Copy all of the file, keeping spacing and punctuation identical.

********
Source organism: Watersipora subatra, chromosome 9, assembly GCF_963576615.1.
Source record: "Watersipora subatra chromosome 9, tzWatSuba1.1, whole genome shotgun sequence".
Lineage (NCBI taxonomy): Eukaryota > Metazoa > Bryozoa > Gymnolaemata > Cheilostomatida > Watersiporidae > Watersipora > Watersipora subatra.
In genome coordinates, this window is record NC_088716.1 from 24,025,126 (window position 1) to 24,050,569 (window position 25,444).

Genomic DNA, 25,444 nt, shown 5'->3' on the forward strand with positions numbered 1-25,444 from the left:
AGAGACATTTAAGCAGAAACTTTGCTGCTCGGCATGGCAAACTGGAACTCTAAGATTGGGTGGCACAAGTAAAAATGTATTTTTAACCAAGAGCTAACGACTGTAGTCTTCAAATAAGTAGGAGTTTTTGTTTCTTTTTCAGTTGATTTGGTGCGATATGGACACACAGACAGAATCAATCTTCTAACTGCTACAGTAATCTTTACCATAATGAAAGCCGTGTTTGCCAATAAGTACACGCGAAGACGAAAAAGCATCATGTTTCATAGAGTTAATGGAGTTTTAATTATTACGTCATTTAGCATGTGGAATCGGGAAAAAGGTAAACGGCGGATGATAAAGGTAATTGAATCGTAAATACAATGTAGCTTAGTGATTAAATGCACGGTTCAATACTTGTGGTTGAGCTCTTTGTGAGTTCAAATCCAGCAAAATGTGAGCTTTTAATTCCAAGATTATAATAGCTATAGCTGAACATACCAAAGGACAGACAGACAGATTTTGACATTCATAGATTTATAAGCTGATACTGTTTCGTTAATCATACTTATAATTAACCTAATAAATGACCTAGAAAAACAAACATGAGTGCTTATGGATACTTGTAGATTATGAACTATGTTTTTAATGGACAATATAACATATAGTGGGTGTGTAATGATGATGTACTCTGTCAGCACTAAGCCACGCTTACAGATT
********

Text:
Source organism: Watersipora subatra, chromosome 9, assembly GCF_963576615.1.
Source record: "Watersipora subatra chromosome 9, tzWatSuba1.1, whole genome shotgun sequence".
Lineage (NCBI taxonomy): Eukaryota > Metazoa > Bryozoa > Gymnolaemata > Cheilostomatida > Watersiporidae > Watersipora > Watersipora subatra.
In genome coordinates, this window is record NC_088716.1 from 24,025,126 (window position 1) to 24,050,569 (window position 25,444).

Genomic DNA, 25,444 nt, shown 5'->3' on the forward strand with positions numbered 1-25,444 from the left:
AGAGACATTTAAGCAGAAACTTTGCTGCTCGGCATGGCAAACTGGAACTCTAAGATTGGGTGGCACAAGTAAAAATGTATTTTTAACCAAGAGCTAACGACTGTAGTCTTCAAATAAGTAGGAGTTTTTGTTTCTTTTTCAGTTGATTTGGTGCGATATGGACACACAGACAGAATCAATCTTCTAACTGCTACAGTAATCTTTACCATAATGAAAGCCGTGTTTGCCAATAAGTACACGCGAAGACGAAAAAGCATCATGTTTCATAGAGTTAATGGAGTTTTAATTATTACGTCATTTAGCATGTGGAATCGGGAAAAAGGTAAACGGCGGATGATAAAGGTAATTGAATCGTAAATACAATGTAGCTTAGTGATTAAATGCACGGTTCAATACTTGTGGTTGAGCTCTTTGTGAGTTCAAATCCAGCAAAATGTGAGCTTTTAATTCCAAGATTATAATAGCTATAGCTGAACATACCAAAGGACAGACAGACAGATTTTGACATTCATAGATTTATAAGCTGATACTGTTTCGTTAATCATACTTATAATTAACCTAATAAATGACCTAGAAAAACAAACATGAGTGCTTATGGATACTTGTAGATTATGAACTATGTTTTTAATGGACAATATAACATATAGTGGGTGTGTAATGATGATGTACTCTGTCAGCACTAAGCCACGCTTACAGATT